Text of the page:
# Homework 3: Recursion, Tree Recursion

*Due by 11:59pm on Thursday, September 22*

## Instructions

Download hw03.zip. Inside the archive, you will find a file called
hw03.py, along with a copy of the `ok`

autograder.

**Submission:** When you are done, submit with ```
python3 ok
--submit
```

. You may submit more than once before the deadline; only the
final submission will be scored. Check that you have successfully submitted
your code on okpy.org. See Lab 0 for more instructions on
submitting assignments.

**Using Ok:** If you have any questions about using Ok, please
refer to this guide.

**Readings:** You might find the following references
useful:

**Grading:** Homework is graded based on
correctness. Each incorrect problem will decrease the total score by one point. There is a homework recovery policy as stated in the syllabus.
**This homework is out of 2 points.**

# Required Questions

## Getting Started Videos

These videos may provide some helpful direction for tackling the coding problems on this assignment.

To see these videos, you should be logged into your berkeley.edu email.

### Q1: Num eights

Write a recursive function `num_eights`

that takes a positive integer `pos`

and
returns the number of times the digit 8 appears in `pos`

.

**Important:**
Use recursion; the tests will fail if you use any assignment statements or loops.
(You can however use function definitions if you so wish.)

```
def num_eights(pos):
"""Returns the number of times 8 appears as a digit of pos.
>>> num_eights(3)
0
>>> num_eights(8)
1
>>> num_eights(88888888)
8
>>> num_eights(2638)
1
>>> num_eights(86380)
2
>>> num_eights(12345)
0
>>> num_eights(8782089)
3
>>> from construct_check import check
>>> # ban all assignment statements
>>> check(HW_SOURCE_FILE, 'num_eights',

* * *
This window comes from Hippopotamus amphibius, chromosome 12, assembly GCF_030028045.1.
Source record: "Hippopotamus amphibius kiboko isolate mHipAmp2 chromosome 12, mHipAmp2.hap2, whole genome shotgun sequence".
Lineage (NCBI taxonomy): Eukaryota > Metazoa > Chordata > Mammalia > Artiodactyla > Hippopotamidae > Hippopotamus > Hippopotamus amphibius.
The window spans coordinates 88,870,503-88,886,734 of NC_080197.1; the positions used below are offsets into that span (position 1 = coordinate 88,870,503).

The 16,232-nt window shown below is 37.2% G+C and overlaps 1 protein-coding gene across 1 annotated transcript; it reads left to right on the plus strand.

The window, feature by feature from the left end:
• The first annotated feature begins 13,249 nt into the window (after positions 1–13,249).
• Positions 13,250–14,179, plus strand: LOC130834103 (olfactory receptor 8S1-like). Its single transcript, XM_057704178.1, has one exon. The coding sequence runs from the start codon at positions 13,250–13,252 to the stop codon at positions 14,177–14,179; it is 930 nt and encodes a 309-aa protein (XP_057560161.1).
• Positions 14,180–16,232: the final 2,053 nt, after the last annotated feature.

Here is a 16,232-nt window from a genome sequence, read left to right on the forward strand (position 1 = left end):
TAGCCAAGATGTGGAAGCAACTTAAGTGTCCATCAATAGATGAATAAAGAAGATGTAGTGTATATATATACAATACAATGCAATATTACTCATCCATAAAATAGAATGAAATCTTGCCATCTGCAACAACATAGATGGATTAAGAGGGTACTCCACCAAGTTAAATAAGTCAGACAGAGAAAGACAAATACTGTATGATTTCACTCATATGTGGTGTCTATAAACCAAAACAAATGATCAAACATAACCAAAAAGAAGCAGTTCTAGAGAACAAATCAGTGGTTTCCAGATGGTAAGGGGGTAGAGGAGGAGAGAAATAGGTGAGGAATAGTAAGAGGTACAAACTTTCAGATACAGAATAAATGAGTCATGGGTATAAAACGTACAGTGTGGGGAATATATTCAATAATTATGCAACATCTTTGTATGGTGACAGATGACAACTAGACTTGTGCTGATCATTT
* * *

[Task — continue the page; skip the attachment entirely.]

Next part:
... ['Assign', 'AnnAssign', 'AugAssign', 'NamedExpr', 'For', 'While'])
True
"""
"*** YOUR CODE HERE ***"
```

Use Ok to test your code:

`python3 ok -q num_eights`

### Q2: Ping-pong

The ping-pong sequence counts up starting from 1 and is always either counting
up or counting down. At element `k`

, the direction switches if `k`

is a
multiple of 8 or contains the digit 8. The first 30 elements of the ping-pong
sequence are listed below, with direction swaps marked using brackets at the
8th, 16th, 18th, 24th, and 28th elements:

Index | 1 | 2 | 3 | 4 | 5 | 6 | 7 | [8] | 9 | 10 | 11 | 12 | 13 | 14 | 15 | [16] | 17 | [18] | 19 | 20 | 21 | 22 | 23 |
---|---|---|---|---|---|---|---|---|---|---|---|---|---|---|---|---|---|---|---|---|---|---|---|

PingPong Value | 1 | 2 | 3 | 4 | 5 | 6 | 7 | [8] | 7 | 6 | 5 | 4 | 3 | 2 | 1 | [0] | 1 | [2] | 1 | 0 | -1 | -2 | -3 |

Index (cont.) | [24] | 25 | 26 | 27 | [28] | 29 | 30 |
---|---|---|---|---|---|---|---|

PingPong Value | [-4] | -3 | -2 | -1 | [0] | -1 | -2 |

Implement a function `pingpong`

that returns the nth element of the ping-pong
sequence *without using any assignment statements*. (You are allowed to use function definitions.)

You may use the function `num_eights`

, which you defined in the previous question.

**Important:**
Use recursion; the tests will fail if you use any assignment statements.
(You can however use function definitions if you so wish.)

Hint:If you're stuck, first try implementing`pingpong`

using assignment statements and a`while`

statement. Then, to convert this into a recursive solution, write a helper function that has a parameter for each variable that changes values in the body of the while loop.